Safety in Technology Education: A Guidance Manual for New Zealand Schools provides teachers, principals, and Boards of Trustees with the guidelines and information necessary to establish and implement sound health and safety policies and procedures for technology teaching and learning.
This manual interprets and applies the Health and Safety in Employment Act 1992 and associated Amendments, as well as other relevant Acts and Regulations, within the context of technology teaching in New Zealand schools. The manual also refers to other statements with which teachers and Boards of Trustees should be familiar, especially the National Administration Guidelines 3 and 5.
The Health and Safety in Employment Act 1992, with associated Amendments and guidelines, also applies to students in Mäori-medium settings so this manual provides useful guidance for those students and teachers learning hangarau through Te Marautanga o Aotearoa.
Continually reviewing safe practices is particularly important as new technologies become part of teaching and learning in technology education. To ensure the health and safety of their students and staff, Boards of Trustees and principals need to ensure that safety procedures and practices continue to be developed and implemented within their school, in keeping with the guidance presented in this manual and with any subsequent changes to Acts or regulations that cover health and safety in the workplace.
However, it should not be assumed that the warnings and precautions stated in this manual are all inclusive. In some situations, Boards of Trustees, principals and teachers need to use their professional judgment and seek additional information from health and safety professionals and relevant websites to prevent unsafe classroom practices occurring.
Safety in Technology Education is designed to assist classroom teachers and their students to take an active role in planning and implementing safe practices for the protection of everyone involved in technology education activities. Safe practices, as promoted by the Ministry of Business, Innovation and Employment (MBIE), should be viewed as an integral part of the planning for and delivery of technology education.
Teaching and learning programmes in technology integrate the three curriculum strands; Technological Practice, Technological Knowledge, and the Nature of Technology. Safety planning in technology needs to encompass all aspects of the teaching and learning programme.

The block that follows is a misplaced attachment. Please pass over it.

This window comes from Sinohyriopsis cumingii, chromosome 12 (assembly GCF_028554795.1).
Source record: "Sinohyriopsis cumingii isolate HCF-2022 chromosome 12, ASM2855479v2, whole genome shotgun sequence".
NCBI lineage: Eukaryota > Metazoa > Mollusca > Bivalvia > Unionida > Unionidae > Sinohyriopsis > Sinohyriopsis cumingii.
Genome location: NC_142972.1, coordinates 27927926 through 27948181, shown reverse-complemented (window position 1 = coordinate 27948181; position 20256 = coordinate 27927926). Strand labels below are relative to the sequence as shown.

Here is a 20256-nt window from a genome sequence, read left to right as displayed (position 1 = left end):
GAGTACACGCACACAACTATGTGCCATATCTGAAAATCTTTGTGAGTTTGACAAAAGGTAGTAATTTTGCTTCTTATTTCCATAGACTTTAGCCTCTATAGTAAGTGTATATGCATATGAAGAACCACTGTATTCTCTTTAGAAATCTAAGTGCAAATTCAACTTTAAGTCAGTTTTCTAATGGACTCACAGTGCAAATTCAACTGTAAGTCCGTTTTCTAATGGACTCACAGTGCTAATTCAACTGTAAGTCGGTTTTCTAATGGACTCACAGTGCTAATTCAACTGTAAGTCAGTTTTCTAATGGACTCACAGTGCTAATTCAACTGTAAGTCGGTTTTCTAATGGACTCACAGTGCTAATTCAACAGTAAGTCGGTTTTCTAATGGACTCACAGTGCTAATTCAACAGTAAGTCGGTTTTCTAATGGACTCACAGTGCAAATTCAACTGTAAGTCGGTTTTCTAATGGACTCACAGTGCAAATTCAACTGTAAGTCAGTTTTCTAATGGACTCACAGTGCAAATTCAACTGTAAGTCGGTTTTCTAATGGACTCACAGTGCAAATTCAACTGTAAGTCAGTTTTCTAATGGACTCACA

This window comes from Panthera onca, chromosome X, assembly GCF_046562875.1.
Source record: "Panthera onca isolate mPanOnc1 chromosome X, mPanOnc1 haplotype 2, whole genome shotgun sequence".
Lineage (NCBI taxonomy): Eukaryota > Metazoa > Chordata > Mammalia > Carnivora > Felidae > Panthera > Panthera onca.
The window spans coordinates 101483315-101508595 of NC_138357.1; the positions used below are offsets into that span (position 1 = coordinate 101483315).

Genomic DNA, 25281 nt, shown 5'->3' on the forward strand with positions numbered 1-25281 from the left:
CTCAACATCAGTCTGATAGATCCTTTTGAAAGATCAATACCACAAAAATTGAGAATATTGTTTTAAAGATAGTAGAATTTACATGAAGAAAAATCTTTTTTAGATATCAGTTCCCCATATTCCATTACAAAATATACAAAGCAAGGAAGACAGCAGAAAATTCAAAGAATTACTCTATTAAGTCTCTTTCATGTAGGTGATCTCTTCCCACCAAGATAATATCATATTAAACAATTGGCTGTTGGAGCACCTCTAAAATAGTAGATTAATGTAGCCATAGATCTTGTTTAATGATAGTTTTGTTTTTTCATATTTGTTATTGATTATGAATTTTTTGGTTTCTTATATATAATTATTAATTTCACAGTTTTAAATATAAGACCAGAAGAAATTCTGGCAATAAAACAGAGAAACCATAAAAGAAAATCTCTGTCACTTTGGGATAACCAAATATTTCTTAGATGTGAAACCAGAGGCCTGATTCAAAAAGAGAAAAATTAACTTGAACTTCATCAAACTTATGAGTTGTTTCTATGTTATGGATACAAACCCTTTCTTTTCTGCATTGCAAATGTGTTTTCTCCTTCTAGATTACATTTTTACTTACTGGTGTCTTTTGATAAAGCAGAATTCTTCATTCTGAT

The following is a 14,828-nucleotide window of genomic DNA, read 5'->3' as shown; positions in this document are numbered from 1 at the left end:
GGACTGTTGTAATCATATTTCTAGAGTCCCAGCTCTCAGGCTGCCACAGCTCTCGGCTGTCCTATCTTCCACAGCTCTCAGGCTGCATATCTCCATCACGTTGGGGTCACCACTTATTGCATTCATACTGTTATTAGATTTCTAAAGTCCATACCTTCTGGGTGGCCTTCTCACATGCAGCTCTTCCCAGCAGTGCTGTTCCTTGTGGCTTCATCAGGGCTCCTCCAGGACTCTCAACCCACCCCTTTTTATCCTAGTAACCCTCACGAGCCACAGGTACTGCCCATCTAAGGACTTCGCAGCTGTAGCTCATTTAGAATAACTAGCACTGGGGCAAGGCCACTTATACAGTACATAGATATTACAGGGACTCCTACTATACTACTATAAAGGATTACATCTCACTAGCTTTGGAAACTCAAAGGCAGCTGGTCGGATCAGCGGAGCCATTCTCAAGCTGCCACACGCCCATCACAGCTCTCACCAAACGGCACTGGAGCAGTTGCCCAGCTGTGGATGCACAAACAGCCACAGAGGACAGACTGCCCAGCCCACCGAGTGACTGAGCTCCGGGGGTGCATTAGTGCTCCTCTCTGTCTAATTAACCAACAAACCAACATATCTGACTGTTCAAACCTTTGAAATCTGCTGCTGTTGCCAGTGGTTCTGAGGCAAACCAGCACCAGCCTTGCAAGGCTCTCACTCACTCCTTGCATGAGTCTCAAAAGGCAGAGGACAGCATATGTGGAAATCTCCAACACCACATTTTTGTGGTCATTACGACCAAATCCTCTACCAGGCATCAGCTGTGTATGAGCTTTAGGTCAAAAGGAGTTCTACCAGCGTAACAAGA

The definition of safety adopted in this manual is wide, including aspects of physical, emotional, cultural, and environmental safety, as well as the safety of the end-users of the products or systems that result from technological practice.
Technology takes place within cultural settings. This aspect of safety should be addressed when planning student learning experiences in technology. This might include, for example, understanding local Māori protocols, such as whether it is acceptable for both genders to carry out traditional activities like carving or weaving. In one context, it may be acceptable for a whakapapa to be recorded in writing or for a picture of an ancestor to be used in a publication – in another situation, this may not be acceptable.
The key to planning for safety is identifying potential hazards and managing the risks associated with them. Involving students in developing safety plans for units of work supports their understanding of working safely as a life-long skill. As teachers develop a unit of work in technology education, they should use this manual to develop a safety plan that identifies the hazards involved and the appropriate strategies to mitigate them. This safety plan should be an appendix to the unit of work and become part of its documentation. In this way, teachers revisiting the unit of work at a later date have the benefit of this planning and an opportunity to add to the safety plan.
The first two sections of this manual – Legal Requirements and Responsibilities, and Responsibilities of Boards of Trustees and Principals – set the expectations of the school leadership. The remaining sections:
- focus on aspects that teachers and students need to consider when planning for and implementing safety practices in technology classrooms
- document issues that teachers should be aware of when planning for and implementing safety in different areas of the technology curriculum
- suggest approaches to take if an incident occurs
- provide suggestions for when technology students are involved in out-of-school vocational or pathways activities.
Boards of Trustees, principals, and teachers should first read the general information in Sections 1 and 2. Teachers and students should then read sections relevant to specific learning contexts and, if necessary, refer to any applicable specialist information that is beyond the scope of this manual.